NTSB Identification: MIA00FA041A
Accident occurred Friday, December 03, 1999 in DELAND, FL
Probable Cause Approval Date: 05/16/2001
Aircraft: Piper PA-44-180, registration: N3038N
Injuries: 4 Fatal.
NTSB investigators either traveled in support of this investigation or conducted a significant amount of investigative work without any travel, and used data obtained from various sources to prepare this aircraft accident report.
After the Seminole airplane departed, requests to perform instrument approaches to the DeLand airport were denied; the controller responded to the request, '...delands saturated right now unable any approaches at deland....' The flight was vectored then cleared for a VOR approach to a runway 16 at Daytona Beach then vectored and cleared for a VOR approach to runway 23 at the DeLand airport. After the Cadet airplane departed, the flight proceeded to the DeLand airport and remained in the traffic pattern for runway 05; individuals heard the flight announce while in the traffic pattern. While inside the final approach fix inbound, radar service of the Seminole flight was terminated. Two individuals heard a voice announce on the DeLand CTAF, 'VOR 23.' The witnesses did not hear the distance, intentions, airport ID, or aircraft ID. The Seminole flight continued on the VOR approach; the last radar target of the Seminole was approximately .6 nautical mile from the approach end of runway 23. Several individuals heard the Cadet flight announce on the DeLand CTAF that the flight was departing runway 05. One witness reported that the Cadet used almost the full length of the runway, became airborne, then banked to the left and disappeared behind trees. The airplanes collided in-flight near the departure end of runway 05; the wreckage of both airplanes came to rest within approximately 1/2 nautical mile from the departure end of runway 05. An impact signature from one of the propeller blades from the left engine of the Seminole was noted on top of the engine of the Cadet; the impact signature was within approximately 25 degrees from being perpendicular. Several individuals reported frequency congestion of the DeLand CTAF from other airports that utilize the same frequency. Prior to the accident, ERAU personnel had informally inquired about having the frequency changed due to that very reason; the frequency was not changed before the accident. Advisory circulars and the AIM does not address when to terminate a practice instrument approach to an uncontrolled airport.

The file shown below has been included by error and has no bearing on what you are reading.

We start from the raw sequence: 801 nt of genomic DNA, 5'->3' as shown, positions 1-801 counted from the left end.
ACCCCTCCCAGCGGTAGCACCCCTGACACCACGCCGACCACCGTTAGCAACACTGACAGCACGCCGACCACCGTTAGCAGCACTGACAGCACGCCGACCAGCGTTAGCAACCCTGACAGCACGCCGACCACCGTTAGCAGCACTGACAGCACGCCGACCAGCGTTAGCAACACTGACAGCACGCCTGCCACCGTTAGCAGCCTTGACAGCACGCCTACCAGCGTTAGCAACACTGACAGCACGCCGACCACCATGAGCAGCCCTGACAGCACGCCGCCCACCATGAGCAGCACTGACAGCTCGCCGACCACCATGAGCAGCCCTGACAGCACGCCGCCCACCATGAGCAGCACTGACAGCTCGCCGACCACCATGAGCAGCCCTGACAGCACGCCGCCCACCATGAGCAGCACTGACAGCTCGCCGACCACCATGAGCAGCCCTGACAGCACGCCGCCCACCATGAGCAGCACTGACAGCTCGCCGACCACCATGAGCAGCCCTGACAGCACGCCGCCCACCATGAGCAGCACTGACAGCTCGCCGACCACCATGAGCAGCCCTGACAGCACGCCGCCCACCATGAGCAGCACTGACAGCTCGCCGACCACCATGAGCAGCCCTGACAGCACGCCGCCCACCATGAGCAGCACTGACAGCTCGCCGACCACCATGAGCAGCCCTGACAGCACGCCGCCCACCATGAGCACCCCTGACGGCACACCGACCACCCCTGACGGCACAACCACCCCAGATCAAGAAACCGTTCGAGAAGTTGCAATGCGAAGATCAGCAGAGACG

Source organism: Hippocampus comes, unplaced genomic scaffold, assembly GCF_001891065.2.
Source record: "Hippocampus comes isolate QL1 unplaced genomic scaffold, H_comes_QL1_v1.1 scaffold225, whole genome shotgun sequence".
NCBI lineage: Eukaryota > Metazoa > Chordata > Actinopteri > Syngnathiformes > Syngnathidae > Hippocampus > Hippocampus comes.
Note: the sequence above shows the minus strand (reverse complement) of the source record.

The National Transportation Safety Board determines the probable cause(s) of this accident to be: The inadequate visual lookout by the pilot-in-command (PIC)/certified flight instructor (CFI) of both aircraft. Contributing factors in the accident were: 1) the frequency congestion of the CTAF 2) the poor in-flight planning decision by the PIC/CFI of the Seminole for his continuing a practice instrument approach to within approximately .6 nautical mile from the approach end of the runway with opposing airplanes departing on the upwind leg, and 3) the absence of guidance in the Aeronautical Information Manual and Advisory Circulars as to how or when to terminate a practice instrument approach to an airport that does not have an operating control tower. Full narrative available
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